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Everything You Need to Know About Allergies


May 01, 2018

How do people know that it’s spring time? New plants sprout through the soil and trees leaf out and bloom but so does your allergy. This is usually that time of the year when most people walk around with a tissue in hand or medicine because they are battling an allergy.

For some people however, an allergy can be a lifelong problem that manifests itself anytime one is exposed to an allergen. An allergy is in simple words, a response of the body to something that it detects as foreign and potentially dangerous. The body may react to almost anything. This includes food (for example milk, eggs, fish, peanuts, wheat etc), drugs and contact with specific materials among others. They may also affect anyone at anytime. Dr. Richard Webber from the American college of Allergy, asthma and immunology stated that even though allergies are more prevalent in children, they can strike at any age.

Some even disappear then resurface later in life. Whatever side of the spectrum you lie, it is important to know how the facts about allergies from their manifestation to treatment. Treatment is important to avoid fatal cases of anaphylaxis. This where a severe and rapid reaction of the body towards an allergen.

How does the body respond to an allergen?

When the body comes into contact with an allergen, an immediate reaction occurs where it produces IgE antibodies which are bound to special cells called mast cells. The result of this attachment is that the mast cells alters its properties and it ruptures.

Once the cell ruptures, it produces a special substance known as histamine which causes an allergic effect in the body.

Signs and symptoms of an allergy

Once histamine has been released, it causes dilation of blood vessels, overproduction of mucus, inflammation and constriction of airways. These internal effects then show up externally in form of, skin rashes, running nose, asthma, eczema, sneezing, coughing, watery and itchy eyes as well as nausea or fatigue.

An allergen may have different effects on people. While someone may respond mildly when they have had peanuts, another person may have a very severe reaction to the same.

Treatment

Treatment for allergies comes in two forms: drug treatments and non- drug treatments. Drug treatments involves administering medicine that suppresses the symptoms of allergies. The most common drug for allergies is an antihistamine that works against the histamine produced in the body. There are also emergency direct injection drugs that can also be used to cure very severe allergic reactions.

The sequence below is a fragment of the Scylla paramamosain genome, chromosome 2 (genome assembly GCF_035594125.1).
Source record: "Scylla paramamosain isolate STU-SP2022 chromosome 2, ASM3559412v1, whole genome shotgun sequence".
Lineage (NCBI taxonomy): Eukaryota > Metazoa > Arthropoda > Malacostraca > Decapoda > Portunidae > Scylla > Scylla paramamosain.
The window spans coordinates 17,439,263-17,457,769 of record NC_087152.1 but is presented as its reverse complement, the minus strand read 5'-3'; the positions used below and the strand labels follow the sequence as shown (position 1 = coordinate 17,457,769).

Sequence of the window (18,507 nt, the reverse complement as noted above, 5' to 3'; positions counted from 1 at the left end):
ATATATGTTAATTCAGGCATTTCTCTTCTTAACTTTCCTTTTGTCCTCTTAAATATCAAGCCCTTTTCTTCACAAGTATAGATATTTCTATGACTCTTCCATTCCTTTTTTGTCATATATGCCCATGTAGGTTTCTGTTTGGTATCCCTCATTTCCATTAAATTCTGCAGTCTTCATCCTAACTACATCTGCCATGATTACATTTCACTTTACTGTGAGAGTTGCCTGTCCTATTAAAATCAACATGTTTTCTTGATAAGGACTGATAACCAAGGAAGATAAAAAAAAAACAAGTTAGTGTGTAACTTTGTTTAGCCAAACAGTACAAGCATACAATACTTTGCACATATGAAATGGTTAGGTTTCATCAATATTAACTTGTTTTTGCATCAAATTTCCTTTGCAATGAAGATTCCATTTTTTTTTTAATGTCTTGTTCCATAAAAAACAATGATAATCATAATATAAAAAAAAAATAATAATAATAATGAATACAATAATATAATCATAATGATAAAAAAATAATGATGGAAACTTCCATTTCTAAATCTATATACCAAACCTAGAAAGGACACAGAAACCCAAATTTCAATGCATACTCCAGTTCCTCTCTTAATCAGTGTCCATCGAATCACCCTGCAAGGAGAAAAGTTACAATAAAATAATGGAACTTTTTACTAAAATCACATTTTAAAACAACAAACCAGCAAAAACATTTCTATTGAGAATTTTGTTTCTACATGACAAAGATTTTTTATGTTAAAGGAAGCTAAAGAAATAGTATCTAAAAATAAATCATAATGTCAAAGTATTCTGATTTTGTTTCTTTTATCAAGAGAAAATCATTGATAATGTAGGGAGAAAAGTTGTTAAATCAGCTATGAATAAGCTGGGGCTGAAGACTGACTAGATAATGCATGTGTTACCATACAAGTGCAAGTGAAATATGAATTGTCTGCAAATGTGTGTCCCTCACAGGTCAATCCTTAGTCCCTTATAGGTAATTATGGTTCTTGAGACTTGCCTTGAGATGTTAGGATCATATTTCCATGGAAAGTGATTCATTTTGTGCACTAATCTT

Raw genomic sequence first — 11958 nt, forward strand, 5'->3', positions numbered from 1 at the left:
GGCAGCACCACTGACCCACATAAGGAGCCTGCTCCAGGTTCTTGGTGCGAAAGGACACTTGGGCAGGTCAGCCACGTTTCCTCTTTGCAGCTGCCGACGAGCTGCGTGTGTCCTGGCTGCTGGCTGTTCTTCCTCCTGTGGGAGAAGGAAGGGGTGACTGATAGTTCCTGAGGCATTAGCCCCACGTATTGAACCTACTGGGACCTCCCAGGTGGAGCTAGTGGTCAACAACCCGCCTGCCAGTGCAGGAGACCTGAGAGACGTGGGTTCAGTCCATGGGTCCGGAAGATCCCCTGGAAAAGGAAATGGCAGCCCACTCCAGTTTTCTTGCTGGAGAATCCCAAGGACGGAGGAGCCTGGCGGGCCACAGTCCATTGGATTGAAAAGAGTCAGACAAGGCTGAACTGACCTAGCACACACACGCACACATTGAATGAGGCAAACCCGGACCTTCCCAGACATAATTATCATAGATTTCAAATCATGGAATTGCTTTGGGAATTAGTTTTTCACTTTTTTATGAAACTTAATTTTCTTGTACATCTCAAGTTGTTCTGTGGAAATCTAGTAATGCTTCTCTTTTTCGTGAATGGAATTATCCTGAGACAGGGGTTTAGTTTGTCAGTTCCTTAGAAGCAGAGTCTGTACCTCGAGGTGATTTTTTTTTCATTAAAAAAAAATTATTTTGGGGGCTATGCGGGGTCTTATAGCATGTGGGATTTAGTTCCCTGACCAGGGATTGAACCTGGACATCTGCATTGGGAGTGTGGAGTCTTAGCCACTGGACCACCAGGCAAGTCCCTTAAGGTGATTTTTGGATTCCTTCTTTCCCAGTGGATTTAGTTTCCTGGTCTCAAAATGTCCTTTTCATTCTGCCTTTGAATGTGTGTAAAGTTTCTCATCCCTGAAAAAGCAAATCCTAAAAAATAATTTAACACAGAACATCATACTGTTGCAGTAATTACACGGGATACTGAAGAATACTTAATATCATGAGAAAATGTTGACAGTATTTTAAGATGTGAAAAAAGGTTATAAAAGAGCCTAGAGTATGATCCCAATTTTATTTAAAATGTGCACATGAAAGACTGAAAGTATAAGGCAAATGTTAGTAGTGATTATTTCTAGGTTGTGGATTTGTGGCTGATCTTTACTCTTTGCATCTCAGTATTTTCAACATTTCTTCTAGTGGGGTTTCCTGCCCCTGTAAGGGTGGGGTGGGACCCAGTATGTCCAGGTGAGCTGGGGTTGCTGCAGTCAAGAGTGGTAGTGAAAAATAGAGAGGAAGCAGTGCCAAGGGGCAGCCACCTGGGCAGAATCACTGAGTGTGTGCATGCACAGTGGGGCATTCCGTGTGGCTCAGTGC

Non drug treatments are commonly used as a complement drug treatments and they involve activities that keep allergens from reaching the body. Such activities include lifestyle changes, like changing the ingredients cooked in food to avoid food allergies, getting rid of carpets and pets to asthma, among others. It basically involves staying away from the allergen and things that may harbor it.

Questions and Answers

Here are some frequently asked questions regarding allergies. Hopefully they will help expand your knowledge on the subject

1. Can one die from an allergy?

A: Yes. Even though allergies are not fatal most times, if not treated, the effects can worsen leading to death. Typically, some allergies are more likely to have potentially fatal consequences than others.

2. Is an allergy an indication of a weak immune system?

A: No. An allergy is an indication that your immune system in working ‘too hard’ towards an allergen.

3. Can an allergy be transmitted from one person to another?

A: No. Thankfully, allergies can’t be transmitted from one person to another. They are bad enough as it is. An allergy is not in the least way communicable.

4. Can an allergy be transmitted to an unborn baby?

A: The likelihood that an unborn child develops an allergy depends on genetics and the risks are higher if both parents have an allergy. The chances reduce if only one of the parents has an allergy.

The information contained in this article should not be used to replace the advice, care, diagnosis or treatment from a medical doctor, certified personal trainer, therapist, dietitian, or nutritionist.


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